What’s Hot and What’s Not in Airline Food
What's Hot in In-Flight Food?
What's hot in airline food? Not much – not in coach, anyway.
Sure, you can get your cold sandwiches and lukewarm salads – for a price – but now that Continental is stopping its last free-hot-meal-in-coach "passenger perk" at the end of the week, hot food in steerage is a thing of the past.
Meaning, cold "for purchase" food is here to stay.
First Airline Meal Served in 1919
We've come full circle, I suppose – since it all started with cold food.
That's right: 91 years ago this month, Britain's Handley Page Transport – an early airline – served the first airline meal. They were "boxed lunches" but no one seems to remember what they included though I'm sure there was a sandwich made out of that era's mystery meat.
Airlines and Mystery Meat
But face it – no one ever much cared for airline food until it was gone – which reminds me of a review I saw on an airline meal review site (the wonders of the web) in which a passenger described his meal this way: "[The] cracker was the highlight of the meal! I have no idea what was in the puff pastry. It was meat based, but other than that, it's anybody's guess!"
In defense of the airlines, I should point out that taste deteriorates in a pressurized cabin at 30,000 feet. In his essay on airline meals in the book, "Food for Thought", Dr. Guillaume de Syon wrote that, "the result is that human organs, especially the digestive system, swell, and the ability to taste is limited." How…appetizing.
Where's the Beef?
Where's the good food? In first and business class. Of course, it could cost you a couple of thousand dollars more than your coach ticket to try it.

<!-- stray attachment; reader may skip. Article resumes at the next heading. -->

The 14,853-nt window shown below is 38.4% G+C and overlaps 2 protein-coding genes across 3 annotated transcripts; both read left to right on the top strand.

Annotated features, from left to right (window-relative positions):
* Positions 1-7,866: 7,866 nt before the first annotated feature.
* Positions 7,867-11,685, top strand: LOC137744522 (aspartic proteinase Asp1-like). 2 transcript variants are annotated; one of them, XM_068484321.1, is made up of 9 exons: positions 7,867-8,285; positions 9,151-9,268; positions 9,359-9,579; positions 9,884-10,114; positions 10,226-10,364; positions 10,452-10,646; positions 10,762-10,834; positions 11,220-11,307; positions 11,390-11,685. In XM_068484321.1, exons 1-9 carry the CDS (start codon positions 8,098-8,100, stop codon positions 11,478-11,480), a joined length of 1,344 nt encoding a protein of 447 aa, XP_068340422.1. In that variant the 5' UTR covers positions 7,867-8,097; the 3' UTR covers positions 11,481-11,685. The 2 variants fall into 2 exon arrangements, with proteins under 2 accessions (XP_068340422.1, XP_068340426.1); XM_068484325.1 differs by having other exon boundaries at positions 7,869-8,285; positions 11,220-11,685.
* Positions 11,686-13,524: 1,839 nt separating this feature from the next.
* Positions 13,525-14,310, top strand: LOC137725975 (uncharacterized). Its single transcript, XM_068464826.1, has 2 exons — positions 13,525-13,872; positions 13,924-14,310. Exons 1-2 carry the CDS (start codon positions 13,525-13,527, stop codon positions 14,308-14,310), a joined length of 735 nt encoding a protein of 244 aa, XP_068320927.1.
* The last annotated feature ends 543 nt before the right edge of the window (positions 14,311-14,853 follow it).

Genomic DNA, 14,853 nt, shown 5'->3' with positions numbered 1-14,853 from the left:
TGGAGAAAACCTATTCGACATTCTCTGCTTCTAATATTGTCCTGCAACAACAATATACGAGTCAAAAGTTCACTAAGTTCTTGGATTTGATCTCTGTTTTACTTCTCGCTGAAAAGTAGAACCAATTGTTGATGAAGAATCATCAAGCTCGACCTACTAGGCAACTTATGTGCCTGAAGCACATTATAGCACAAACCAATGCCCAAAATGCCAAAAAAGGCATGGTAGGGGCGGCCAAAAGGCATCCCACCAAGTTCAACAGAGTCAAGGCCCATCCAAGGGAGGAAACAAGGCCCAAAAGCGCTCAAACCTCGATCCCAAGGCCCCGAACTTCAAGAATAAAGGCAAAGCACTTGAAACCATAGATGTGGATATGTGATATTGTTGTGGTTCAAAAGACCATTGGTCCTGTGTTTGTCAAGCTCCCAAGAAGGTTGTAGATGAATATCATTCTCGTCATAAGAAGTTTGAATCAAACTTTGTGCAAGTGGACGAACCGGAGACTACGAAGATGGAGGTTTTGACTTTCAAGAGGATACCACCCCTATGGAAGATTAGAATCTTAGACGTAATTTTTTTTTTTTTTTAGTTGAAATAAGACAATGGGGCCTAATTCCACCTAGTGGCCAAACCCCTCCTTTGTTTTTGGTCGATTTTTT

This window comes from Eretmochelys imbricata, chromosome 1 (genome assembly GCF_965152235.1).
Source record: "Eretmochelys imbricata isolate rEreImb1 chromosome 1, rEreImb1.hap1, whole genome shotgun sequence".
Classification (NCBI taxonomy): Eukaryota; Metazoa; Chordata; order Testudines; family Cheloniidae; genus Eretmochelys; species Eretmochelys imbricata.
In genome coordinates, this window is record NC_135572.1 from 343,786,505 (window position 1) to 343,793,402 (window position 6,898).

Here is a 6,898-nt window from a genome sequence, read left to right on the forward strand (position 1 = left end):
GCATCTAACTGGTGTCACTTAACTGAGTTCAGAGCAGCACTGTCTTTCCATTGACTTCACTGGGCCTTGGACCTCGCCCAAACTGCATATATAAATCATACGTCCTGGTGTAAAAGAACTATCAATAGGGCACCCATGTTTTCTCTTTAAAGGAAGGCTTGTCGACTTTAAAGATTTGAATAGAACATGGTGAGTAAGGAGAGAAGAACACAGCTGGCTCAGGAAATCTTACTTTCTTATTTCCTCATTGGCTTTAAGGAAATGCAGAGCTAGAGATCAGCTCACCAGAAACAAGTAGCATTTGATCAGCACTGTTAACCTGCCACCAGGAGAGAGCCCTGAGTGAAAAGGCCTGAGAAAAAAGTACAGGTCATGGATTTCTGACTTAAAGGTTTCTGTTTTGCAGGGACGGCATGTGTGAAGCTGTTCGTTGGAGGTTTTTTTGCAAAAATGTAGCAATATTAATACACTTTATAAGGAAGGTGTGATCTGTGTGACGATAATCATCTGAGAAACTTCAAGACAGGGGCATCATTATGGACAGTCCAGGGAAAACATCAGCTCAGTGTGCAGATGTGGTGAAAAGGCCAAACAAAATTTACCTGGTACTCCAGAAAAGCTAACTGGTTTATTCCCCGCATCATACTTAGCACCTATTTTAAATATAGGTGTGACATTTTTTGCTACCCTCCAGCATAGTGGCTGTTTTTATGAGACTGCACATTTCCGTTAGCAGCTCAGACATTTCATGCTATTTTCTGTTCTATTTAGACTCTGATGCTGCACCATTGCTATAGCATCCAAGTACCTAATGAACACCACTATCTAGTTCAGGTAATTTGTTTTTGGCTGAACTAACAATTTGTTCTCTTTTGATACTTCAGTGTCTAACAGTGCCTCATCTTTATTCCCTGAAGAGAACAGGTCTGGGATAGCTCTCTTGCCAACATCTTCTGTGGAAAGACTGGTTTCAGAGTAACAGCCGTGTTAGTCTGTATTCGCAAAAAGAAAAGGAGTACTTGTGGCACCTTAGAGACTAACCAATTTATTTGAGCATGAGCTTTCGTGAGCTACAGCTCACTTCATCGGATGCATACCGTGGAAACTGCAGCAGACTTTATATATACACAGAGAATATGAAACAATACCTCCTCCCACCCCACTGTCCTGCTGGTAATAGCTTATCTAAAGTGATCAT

And, even there, they have hits and misses, but more success stories. No surprise, really – not since so many celebrity chefs have invaded the cabins (at least in a consulting capacity). Here are a couple of popular offerings from American Airlines: "Macadamia nut chicken with pineapple papaya marmalade" and "Rosemary-scented shrimp drizzled with garlic sauce served with lemon rice and artichokes" – and they do sound good.
I suppose this was to be expected – an airline has published a cookbook. Sounds like a joke, right? But we are talking about Singapore Airlines, the creme de la creme. Recipes include Crab Curry Patta, which involves coconut and mint chutney and is no doubt quite tasty.
Unfortunately, as I noted, if you mostly fly domestic – and coach – you may never find out (unless you get the cookbook and head for the stove). But, really, things could be worse.
Yes, It Could be Worse
It's like comedian Louie C.K. (Louis Szekely) said in a riff on airline passengers; he thinks most of us don't understand what a miracle of transportation flight really is: "You're sitting in a chair in the sky."
Just remember that, next time you dream of hearing flight attendants chanting, "chicken or beef" as you sit in that cramped middle seat and rip open that stale pack of peanuts.
Better yet, forget the peanuts and pack your own food.